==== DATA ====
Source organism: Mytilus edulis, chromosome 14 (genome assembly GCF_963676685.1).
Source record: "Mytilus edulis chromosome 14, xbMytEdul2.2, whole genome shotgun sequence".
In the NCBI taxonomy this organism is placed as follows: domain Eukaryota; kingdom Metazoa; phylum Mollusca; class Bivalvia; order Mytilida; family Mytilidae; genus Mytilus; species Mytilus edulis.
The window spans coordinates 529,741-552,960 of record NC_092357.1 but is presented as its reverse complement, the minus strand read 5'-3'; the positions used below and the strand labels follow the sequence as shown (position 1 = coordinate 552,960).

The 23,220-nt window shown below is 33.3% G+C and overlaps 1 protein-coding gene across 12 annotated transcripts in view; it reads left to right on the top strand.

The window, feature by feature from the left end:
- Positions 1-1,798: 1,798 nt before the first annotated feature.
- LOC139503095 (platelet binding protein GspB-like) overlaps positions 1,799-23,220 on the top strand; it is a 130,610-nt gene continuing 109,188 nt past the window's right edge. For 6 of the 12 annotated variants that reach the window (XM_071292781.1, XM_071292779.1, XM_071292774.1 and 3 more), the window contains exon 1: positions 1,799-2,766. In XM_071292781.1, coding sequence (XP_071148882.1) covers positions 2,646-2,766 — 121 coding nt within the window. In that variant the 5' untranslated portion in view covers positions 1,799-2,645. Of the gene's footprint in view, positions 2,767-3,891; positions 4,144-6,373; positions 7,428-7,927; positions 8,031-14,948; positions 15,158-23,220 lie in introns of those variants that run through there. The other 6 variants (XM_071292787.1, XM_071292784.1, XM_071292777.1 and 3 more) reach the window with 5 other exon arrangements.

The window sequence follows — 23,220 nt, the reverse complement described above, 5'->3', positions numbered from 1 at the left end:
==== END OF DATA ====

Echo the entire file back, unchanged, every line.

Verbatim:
Source organism: Mytilus edulis, chromosome 14 (genome assembly GCF_963676685.1).
Source record: "Mytilus edulis chromosome 14, xbMytEdul2.2, whole genome shotgun sequence".
In the NCBI taxonomy this organism is placed as follows: domain Eukaryota; kingdom Metazoa; phylum Mollusca; class Bivalvia; order Mytilida; family Mytilidae; genus Mytilus; species Mytilus edulis.
The window spans coordinates 529,741-552,960 of record NC_092357.1 but is presented as its reverse complement, the minus strand read 5'-3'; the positions used below and the strand labels follow the sequence as shown (position 1 = coordinate 552,960).

The 23,220-nt window shown below is 33.3% G+C and overlaps 1 protein-coding gene across 12 annotated transcripts in view; it reads left to right on the top strand.

The window, feature by feature from the left end:
- Positions 1-1,798: 1,798 nt before the first annotated feature.
- LOC139503095 (platelet binding protein GspB-like) overlaps positions 1,799-23,220 on the top strand; it is a 130,610-nt gene continuing 109,188 nt past the window's right edge. For 6 of the 12 annotated variants that reach the window (XM_071292781.1, XM_071292779.1, XM_071292774.1 and 3 more), the window contains exon 1: positions 1,799-2,766. In XM_071292781.1, coding sequence (XP_071148882.1) covers positions 2,646-2,766 — 121 coding nt within the window. In that variant the 5' untranslated portion in view covers positions 1,799-2,645. Of the gene's footprint in view, positions 2,767-3,891; positions 4,144-6,373; positions 7,428-7,927; positions 8,031-14,948; positions 15,158-23,220 lie in introns of those variants that run through there. The other 6 variants (XM_071292787.1, XM_071292784.1, XM_071292777.1 and 3 more) reach the window with 5 other exon arrangements.

The window sequence follows — 23,220 nt, the reverse complement described above, 5'->3', positions numbered from 1 at the left end: